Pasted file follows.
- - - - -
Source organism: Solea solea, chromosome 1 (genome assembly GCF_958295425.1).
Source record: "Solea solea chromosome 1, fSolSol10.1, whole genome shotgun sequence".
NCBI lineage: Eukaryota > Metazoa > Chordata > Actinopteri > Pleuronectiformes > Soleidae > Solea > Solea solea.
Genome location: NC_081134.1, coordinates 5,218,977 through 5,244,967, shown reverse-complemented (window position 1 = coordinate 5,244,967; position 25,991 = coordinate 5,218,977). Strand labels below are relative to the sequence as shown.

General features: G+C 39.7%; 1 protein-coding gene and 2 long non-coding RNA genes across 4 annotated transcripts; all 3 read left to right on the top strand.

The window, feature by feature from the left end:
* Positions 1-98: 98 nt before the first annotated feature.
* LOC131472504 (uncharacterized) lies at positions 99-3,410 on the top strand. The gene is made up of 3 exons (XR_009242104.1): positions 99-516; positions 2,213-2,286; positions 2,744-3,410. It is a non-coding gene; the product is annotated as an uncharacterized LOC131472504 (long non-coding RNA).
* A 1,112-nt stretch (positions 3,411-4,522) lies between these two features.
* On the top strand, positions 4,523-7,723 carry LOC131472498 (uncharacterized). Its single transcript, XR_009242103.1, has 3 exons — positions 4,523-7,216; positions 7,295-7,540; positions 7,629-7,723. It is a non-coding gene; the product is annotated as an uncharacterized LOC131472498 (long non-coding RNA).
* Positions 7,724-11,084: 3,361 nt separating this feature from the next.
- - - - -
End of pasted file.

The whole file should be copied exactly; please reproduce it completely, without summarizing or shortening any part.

Source organism: Solea solea, chromosome 1 (genome assembly GCF_958295425.1).
Source record: "Solea solea chromosome 1, fSolSol10.1, whole genome shotgun sequence".
NCBI lineage: Eukaryota > Metazoa > Chordata > Actinopteri > Pleuronectiformes > Soleidae > Solea > Solea solea.
Genome location: NC_081134.1, coordinates 5,218,977 through 5,244,967, shown reverse-complemented (window position 1 = coordinate 5,244,967; position 25,991 = coordinate 5,218,977). Strand labels below are relative to the sequence as shown.

General features: G+C 39.7%; 1 protein-coding gene and 2 long non-coding RNA genes across 4 annotated transcripts; all 3 read left to right on the top strand.

The window, feature by feature from the left end:
* Positions 1-98: 98 nt before the first annotated feature.
* LOC131472504 (uncharacterized) lies at positions 99-3,410 on the top strand. The gene is made up of 3 exons (XR_009242104.1): positions 99-516; positions 2,213-2,286; positions 2,744-3,410. It is a non-coding gene; the product is annotated as an uncharacterized LOC131472504 (long non-coding RNA).
* A 1,112-nt stretch (positions 3,411-4,522) lies between these two features.
* On the top strand, positions 4,523-7,723 carry LOC131472498 (uncharacterized). Its single transcript, XR_009242103.1, has 3 exons — positions 4,523-7,216; positions 7,295-7,540; positions 7,629-7,723. It is a non-coding gene; the product is annotated as an uncharacterized LOC131472498 (long non-coding RNA).
* Positions 7,724-11,084: 3,361 nt separating this feature from the next.